AT&T is considering selling off some of its pay TV business in Latin America to help facilitate its planned acquisition of Time Warner for $85.4 billion, after Brazil’s antitrust regulator raised concerns about the acquisition.
AT&T inherited its Latin American operations, including 93% of satco Sky Brasil, from its $49 billion merger with DirecTV in 2015. AT&T also now owns PanAmericana satellite and cable television services for over 13.6 million pay TV subscribers across Venezuela, Argentina, Colombia, Peru, Ecuador, Chile and Uruguay. As of Q2, the Latin American business generated $1.4 billion in revenue, half of which came from Sky Brasil, according to New Street Research.
The U.S. Justice Department is currently reviewing AT&T’s proposed acquisition of Time Warner, but assuming the deal is approved, the purchase will drive up AT&T’s debt to over $180 million. The Latin American assets are valued at over $8 billion, according to a report from Reuters.
The U.S. and Brazil are the last two countries to sign off on the proposed acquisition, as sixteen other countries implicated in the deal have already agreed to its terms. While the U.S. is expected to approve the deal, Brazil has emerged in the past few weeks as a final obstacle to AT&T’s acquisition.
Brazil anti-trust agency CADE has argued that the transaction should be rejected unless AT&T makes promises to sell off its assets in Brazil. CADE warned that should the acquisition be approved, the resulting company would violate Brazil’s regulations around service providers own content networks.
“Sky and Time Warner already have significant market power, such alignment would create incentives for closing in both the licensing and programming market, as well as operation of TV by subscription TV, generating competition concerns,” CADE said in a statement last month, which was translated by Financial Times, adding that Time Warner could “gain access to sensitive information from all its competitors through Sky.”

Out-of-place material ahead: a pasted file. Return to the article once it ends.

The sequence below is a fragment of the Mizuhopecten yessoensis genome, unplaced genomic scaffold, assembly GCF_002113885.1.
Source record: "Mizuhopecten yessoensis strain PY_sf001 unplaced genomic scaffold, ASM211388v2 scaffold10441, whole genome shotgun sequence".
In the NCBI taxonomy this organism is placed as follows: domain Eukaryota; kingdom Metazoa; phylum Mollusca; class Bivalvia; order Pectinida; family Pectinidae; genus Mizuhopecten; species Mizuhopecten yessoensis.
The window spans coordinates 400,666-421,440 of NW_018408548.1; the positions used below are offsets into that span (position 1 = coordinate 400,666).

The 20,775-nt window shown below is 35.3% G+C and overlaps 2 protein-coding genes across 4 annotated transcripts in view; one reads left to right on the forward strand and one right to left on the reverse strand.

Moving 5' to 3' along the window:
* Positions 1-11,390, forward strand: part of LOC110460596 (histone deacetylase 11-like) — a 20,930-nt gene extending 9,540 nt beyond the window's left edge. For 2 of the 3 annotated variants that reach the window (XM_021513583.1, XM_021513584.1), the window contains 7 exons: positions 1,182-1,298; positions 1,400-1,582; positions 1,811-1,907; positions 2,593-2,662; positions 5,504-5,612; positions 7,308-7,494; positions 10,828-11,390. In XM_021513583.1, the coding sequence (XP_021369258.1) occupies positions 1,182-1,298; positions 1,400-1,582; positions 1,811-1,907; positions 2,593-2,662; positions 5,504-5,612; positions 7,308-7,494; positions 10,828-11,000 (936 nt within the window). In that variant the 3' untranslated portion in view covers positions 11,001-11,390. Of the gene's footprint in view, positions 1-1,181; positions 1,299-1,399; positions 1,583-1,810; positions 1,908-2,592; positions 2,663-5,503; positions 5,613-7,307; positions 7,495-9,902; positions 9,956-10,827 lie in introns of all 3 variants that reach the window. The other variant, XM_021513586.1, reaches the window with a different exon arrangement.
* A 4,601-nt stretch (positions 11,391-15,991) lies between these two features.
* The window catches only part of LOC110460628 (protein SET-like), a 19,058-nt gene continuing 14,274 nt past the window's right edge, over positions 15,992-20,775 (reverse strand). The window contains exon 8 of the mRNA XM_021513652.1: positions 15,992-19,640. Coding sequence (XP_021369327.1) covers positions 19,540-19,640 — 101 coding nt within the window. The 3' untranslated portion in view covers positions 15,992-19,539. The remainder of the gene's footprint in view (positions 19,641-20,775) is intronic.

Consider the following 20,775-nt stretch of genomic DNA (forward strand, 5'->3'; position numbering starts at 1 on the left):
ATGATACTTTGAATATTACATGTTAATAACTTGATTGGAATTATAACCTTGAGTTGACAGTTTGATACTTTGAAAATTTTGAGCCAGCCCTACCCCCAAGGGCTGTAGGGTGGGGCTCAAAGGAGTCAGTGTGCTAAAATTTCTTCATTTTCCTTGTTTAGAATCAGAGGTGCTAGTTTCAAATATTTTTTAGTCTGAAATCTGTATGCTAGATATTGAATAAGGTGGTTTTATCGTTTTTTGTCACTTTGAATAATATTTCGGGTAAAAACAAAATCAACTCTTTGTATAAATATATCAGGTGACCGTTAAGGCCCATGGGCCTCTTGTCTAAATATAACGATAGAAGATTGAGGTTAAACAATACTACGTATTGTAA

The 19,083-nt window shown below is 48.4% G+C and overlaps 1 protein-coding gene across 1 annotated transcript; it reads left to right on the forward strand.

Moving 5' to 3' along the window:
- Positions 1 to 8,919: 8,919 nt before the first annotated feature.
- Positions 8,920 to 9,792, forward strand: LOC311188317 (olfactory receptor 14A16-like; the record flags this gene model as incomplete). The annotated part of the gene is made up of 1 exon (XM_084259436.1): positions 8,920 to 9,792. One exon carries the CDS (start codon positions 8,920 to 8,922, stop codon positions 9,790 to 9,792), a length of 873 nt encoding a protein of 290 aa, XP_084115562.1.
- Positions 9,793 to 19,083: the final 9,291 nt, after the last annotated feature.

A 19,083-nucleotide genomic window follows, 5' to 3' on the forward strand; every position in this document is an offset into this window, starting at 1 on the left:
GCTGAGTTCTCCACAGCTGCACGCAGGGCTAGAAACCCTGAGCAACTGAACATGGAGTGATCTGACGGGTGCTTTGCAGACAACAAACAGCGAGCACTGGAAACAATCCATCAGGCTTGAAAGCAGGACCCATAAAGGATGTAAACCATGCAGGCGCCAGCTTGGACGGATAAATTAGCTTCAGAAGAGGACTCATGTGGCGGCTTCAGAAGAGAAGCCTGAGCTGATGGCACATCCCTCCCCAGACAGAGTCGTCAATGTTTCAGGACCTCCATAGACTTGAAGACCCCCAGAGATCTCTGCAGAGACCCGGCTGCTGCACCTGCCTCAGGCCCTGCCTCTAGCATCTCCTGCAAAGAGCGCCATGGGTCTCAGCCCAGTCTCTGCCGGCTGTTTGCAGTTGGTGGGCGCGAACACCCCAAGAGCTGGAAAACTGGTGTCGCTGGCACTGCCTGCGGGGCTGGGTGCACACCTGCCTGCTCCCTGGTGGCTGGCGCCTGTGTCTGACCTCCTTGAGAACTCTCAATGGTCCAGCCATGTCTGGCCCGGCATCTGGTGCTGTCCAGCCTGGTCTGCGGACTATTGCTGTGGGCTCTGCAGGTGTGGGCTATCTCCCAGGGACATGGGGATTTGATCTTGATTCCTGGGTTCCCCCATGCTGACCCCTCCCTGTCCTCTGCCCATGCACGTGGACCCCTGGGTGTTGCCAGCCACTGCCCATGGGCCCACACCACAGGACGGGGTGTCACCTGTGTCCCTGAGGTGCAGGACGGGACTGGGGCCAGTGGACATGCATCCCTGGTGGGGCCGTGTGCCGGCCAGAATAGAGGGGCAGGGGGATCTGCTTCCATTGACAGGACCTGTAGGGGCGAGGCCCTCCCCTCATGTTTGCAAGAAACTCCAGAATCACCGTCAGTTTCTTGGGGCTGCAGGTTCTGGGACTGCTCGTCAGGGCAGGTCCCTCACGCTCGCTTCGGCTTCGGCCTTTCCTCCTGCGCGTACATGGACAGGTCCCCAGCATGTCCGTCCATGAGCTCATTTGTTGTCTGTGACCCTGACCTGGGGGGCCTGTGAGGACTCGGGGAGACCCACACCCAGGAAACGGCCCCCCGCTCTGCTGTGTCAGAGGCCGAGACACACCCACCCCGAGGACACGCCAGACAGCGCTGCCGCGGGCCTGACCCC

AT&T released its own statement, saying it would work with CADE to “clarify any issues they may have to promptly reach a final resolution on the matter.”
The company has not decided whether or not it’ll sell off its Latin American assets. AT&T also owns a 41% stake in Sky Mexico. However, AT&T will likely keep its Mexico business, as that business is considered more strategically beneficial, and the company has made a series of wireless investments in the country recently.
AT&T is pursuing a number of other tactics to raise funds and pay down debt for the acquisition. It’s hoping to raise some $22.5 billion through a seven-tier bond offering; and the company is considering selling its home security business, Digital Life, valued at $1 billion.